Ferguson pays $150 an hour for the services of Karr and
Chassaing. Complaint at ¶ 5. There is no limit on the
number of hours Karr and Chassaing can bill for their
services to Ferguson. Complaint at ¶ 36. Plaintiffs
allege that defendants Karr and Chassaing thus have a
financial incentive to prosecute charges even when they have
no evidence that a crime was committed. Plaintiffs also
allege that Karr and Chassaing were motivated by retaliatory
intent and to deter other protestors from engaging in
protected activity. Complaint at ¶¶ 33-35.
addition to her role as a prosecutor for the City of
Ferguson, defendant Karr also acted as city attorney until
May 24, 2016. Complaint at ¶ 37. As city attorney, Karr
worked closely with the mayor and other officials regarding
the City's law enforcement policies and response to
public protests. Complaint at ¶ 66. According to her law
firm's billing documents, Karr also drafted news
releases, talking points, and memoranda addressing document
requests. She spent many hours in meetings with the City
Council. Complaint at ¶ 67.
purpose of a motion to dismiss under Rule 12(b)(6) is to test
the legal sufficiency of the complaint. Fed.R.Civ.P.
12(b)(6). The factual allegations of a complaint are assumed
true and construed in favor of the plaintiff, “even if
it strikes a savvy judge that actual proof of those facts is
improbable.” Bell Atlantic Corp. v. Twombly,
550 U.S. 544, 556 (2007) (citing Swierkiewicz v. Sorema
N.A., 534 U.S. 506, 508 n.1 (2002)); Neitzke v.
Williams, 490 U.S. 319, 327 (1989) (“Rule 12(b)(6)
does not countenance . . . dismissals based on a judge's
disbelief of a complaint's factual allegations.”);
Scheuer v. Rhodes, 416 U.S. 232, 236 (1974) (stating
that a well-pleaded complaint may proceed even if it appears
“that a recovery is very remote and unlikely”).
The issue is not whether the plaintiff will ultimately
prevail, but whether the plaintiff is entitled to present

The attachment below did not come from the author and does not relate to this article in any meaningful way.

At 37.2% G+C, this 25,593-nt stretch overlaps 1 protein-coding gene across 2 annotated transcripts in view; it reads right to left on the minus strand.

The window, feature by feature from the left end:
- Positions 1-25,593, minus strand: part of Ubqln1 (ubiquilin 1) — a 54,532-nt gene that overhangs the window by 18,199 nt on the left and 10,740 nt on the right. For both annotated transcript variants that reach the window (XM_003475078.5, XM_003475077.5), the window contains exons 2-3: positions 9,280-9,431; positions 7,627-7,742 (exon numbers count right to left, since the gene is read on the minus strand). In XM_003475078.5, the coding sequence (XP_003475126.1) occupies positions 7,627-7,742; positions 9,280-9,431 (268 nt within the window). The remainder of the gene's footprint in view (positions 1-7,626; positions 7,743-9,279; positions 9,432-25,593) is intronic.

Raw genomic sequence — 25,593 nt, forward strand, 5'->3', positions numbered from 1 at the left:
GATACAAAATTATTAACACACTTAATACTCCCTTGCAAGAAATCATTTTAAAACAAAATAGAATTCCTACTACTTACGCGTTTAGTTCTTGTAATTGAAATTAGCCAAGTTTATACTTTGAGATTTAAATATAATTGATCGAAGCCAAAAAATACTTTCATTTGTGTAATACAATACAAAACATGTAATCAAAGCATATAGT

evidence in support of his claim. Scheuer, 416 U.S.
at 236. A viable complaint must include “enough facts
to state a claim to relief that is plausible on its
face.” Twombly, 550 U.S. at 570; see
id. at 563 (stating that the “no set of
facts” language in Conley v. Gibson, 355 U.S.
41, 45-46 (1957), “has earned its retirement”);
see also Ashcroft v. Iqbal, 556 U.S. 662, 678-84
(2009) (holding that the pleading standard set forth in
Twombly applies to all civil actions).
“Factual allegations must be enough to raise a right to
relief above the speculative level.” Twombly,
550 U.S. at 555.
if the parties present, and the Court considers, matters
outside of the pleadings, the motion must be treated as a
motion for summary judgment. Fed.R.Civ.P. 12(d). However, the
Court may consider materials that are necessarily embraced by
the complaint, as well as any exhibits attached to the
complaint, without converting the motion into one for summary
judgment. Mattes v. ABC Plastics, Inc., 323 F.3d
695, 697 n. 4 (8th Cir. 2003). In addition, the Court may
properly consider public records, including court records, on
a motion to dismiss. Levy v. Ohl, 477 F.3d 988, 991
(8th Cir. 2007). In conjunction with their opposition to the
dismissal motion, plaintiffs have submitted a copy of the
Ferguson Report, from which they quoted in their complaint
and which can therefore be viewed as an attachment to the
complaint. See Mattes, 323 F.3d at 697 n. 4
(introduction of two exhibits at hearing did not require
conversion of dismissal motion).
Official Capacity Claims
fail to specify the capacity in which the individual
defendants are sued. Where a complaint is silent about
capacity, the court must interpret the complaint as including
only official-capacity claims. Egerdahl v. Hibbing
Community College, 72 F.3d 615, 619 (8th Cir. 1995). A
§ 1983 suit against an officer in his official capacity
is functionally equivalent to a suit against the employing
governmental entity and must be dismissed as redundant to the
claims asserted against the government entity. Veatch v.
Bartels Lutheran Home, 627 F.3d 1254, 1257 (8th Cir.
2010) (dismissing § 1983 claims against public officials
in their official capacities as redundant to § 1983
claims made against the governmental entity); Johnson v.